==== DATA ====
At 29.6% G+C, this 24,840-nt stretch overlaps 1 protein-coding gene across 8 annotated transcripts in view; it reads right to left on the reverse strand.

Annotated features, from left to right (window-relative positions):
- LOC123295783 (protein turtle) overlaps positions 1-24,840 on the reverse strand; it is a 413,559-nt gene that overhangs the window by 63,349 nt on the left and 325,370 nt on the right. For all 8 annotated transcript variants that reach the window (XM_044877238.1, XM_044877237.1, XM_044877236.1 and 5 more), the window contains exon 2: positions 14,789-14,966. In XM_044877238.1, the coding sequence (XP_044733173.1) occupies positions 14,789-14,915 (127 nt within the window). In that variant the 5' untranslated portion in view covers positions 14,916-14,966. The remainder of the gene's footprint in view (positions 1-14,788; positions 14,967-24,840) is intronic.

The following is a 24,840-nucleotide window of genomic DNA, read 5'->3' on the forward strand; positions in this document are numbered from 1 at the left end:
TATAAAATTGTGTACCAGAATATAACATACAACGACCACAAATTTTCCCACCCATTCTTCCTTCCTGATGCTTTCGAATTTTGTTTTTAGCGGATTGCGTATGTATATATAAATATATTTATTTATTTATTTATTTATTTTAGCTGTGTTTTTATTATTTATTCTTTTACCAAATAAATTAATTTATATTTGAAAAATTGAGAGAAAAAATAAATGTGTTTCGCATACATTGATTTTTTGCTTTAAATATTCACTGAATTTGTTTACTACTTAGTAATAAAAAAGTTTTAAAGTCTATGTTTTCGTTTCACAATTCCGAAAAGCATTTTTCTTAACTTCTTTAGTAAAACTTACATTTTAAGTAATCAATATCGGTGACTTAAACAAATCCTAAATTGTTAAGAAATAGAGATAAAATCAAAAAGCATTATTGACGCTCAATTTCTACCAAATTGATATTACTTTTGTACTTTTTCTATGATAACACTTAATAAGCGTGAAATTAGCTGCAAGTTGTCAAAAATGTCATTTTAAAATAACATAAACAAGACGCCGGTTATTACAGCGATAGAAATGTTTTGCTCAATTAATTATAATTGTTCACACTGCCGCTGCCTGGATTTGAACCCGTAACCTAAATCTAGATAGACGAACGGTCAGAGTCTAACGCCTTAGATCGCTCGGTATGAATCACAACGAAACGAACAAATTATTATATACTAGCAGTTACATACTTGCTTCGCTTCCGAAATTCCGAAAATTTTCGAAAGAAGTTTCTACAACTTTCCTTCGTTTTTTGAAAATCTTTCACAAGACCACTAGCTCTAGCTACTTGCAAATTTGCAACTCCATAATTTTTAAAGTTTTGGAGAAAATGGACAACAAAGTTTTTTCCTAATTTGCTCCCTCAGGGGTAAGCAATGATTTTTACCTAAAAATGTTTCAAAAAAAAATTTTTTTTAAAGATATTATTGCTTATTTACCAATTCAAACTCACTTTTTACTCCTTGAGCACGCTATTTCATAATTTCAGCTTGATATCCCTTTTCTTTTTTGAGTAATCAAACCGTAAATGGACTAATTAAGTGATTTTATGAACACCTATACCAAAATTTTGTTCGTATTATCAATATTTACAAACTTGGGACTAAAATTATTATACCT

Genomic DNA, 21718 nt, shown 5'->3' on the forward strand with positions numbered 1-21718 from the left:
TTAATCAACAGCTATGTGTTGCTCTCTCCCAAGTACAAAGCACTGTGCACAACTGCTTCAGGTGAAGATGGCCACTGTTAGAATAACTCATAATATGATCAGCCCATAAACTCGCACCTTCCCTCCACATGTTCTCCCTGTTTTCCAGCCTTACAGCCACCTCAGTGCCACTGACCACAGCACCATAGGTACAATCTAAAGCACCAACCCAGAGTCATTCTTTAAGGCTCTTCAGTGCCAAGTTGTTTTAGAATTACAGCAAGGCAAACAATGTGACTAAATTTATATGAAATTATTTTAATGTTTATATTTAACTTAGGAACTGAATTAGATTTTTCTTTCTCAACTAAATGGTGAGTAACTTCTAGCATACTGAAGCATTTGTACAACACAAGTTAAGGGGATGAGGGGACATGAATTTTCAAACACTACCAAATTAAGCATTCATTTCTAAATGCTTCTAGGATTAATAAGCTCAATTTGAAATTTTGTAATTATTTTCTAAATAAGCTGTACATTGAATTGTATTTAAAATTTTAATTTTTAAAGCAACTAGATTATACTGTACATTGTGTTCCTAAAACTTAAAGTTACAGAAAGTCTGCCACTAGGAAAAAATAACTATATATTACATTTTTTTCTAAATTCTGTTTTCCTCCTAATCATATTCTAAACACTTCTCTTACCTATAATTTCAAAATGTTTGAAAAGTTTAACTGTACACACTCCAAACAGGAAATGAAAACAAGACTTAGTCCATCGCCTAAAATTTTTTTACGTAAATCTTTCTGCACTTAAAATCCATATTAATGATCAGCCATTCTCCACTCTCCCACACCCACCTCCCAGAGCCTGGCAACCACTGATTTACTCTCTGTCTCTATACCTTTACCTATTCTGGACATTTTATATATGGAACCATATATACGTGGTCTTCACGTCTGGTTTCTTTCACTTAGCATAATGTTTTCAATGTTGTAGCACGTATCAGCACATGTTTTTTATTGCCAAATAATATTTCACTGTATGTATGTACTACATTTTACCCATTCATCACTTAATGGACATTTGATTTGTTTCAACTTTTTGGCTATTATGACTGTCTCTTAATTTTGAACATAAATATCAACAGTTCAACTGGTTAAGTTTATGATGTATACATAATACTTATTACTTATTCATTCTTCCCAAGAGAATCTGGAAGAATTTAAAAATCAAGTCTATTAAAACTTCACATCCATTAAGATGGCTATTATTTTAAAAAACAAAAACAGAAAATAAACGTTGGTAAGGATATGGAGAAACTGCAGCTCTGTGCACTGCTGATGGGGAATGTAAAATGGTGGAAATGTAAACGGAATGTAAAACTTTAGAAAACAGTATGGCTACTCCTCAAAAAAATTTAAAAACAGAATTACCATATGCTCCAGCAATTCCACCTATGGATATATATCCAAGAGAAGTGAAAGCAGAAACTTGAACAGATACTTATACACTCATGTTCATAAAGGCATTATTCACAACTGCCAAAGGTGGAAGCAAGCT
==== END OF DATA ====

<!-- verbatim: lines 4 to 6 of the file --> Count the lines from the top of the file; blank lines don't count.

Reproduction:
The following is a 24,840-nucleotide window of genomic DNA, read 5'->3' on the forward strand; positions in this document are numbered from 1 at the left end:
TATAAAATTGTGTACCAGAATATAACATACAACGACCACAAATTTTCCCACCCATTCTTCCTTCCTGATGCTTTCGAATTTTGTTTTTAGCGGATTGCGTATGTATATATAAATATATTTATTTATTTATTTATTTATTTTAGCTGTGTTTTTATTATTTATTCTTTTACCAAATAAATTAATTTATATTTGAAAAATTGAGAGAAAAAATAAATGTGTTTCGCATACATTGATTTTTTGCTTTAAATATTCACTGAATTTGTTTACTACTTAGTAATAAAAAAGTTTTAAAGTCTATGTTTTCGTTTCACAATTCCGAAAAGCATTTTTCTTAACTTCTTTAGTAAAACTTACATTTTAAGTAATCAATATCGGTGACTTAAACAAATCCTAAATTGTTAAGAAATAGAGATAAAATCAAAAAGCATTATTGACGCTCAATTTCTACCAAATTGATATTACTTTTGTACTTTTTCTATGATAACACTTAATAAGCGTGAAATTAGCTGCAAGTTGTCAAAAATGTCATTTTAAAATAACATAAACAAGACGCCGGTTATTACAGCGATAGAAATGTTTTGCTCAATTAATTATAATTGTTCACACTGCCGCTGCCTGGATTTGAACCCGTAACCTAAATCTAGATAGACGAACGGTCAGAGTCTAACGCCTTAGATCGCTCGGTATGAATCACAACGAAACGAACAAATTATTATATACTAGCAGTTACATACTTGCTTCGCTTCCGAAATTCCGAAAATTTTCGAAAGAAGTTTCTACAACTTTCCTTCGTTTTTTGAAAATCTTTCACAAGACCACTAGCTCTAGCTACTTGCAAATTTGCAACTCCATAATTTTTAAAGTTTTGGAGAAAATGGACAACAAAGTTTTTTCCTAATTTGCTCCCTCAGGGGTAAGCAATGATTTTTACCTAAAAATGTTTCAAAAAAAAATTTTTTTTAAAGATATTATTGCTTATTTACCAATTCAAACTCACTTTTTACTCCTTGAGCACGCTATTTCATAATTTCAGCTTGATATCCCTTTTCTTTTTTGAGTAATCAAACCGTAAATGGACTAATTAAGTGATTTTATGAACACCTATACCAAAATTTTGTTCGTATTATCAATATTTACAAACTTGGGACTAAAATTATTATACCT

Genomic DNA, 21718 nt, shown 5'->3' on the forward strand with positions numbered 1-21718 from the left: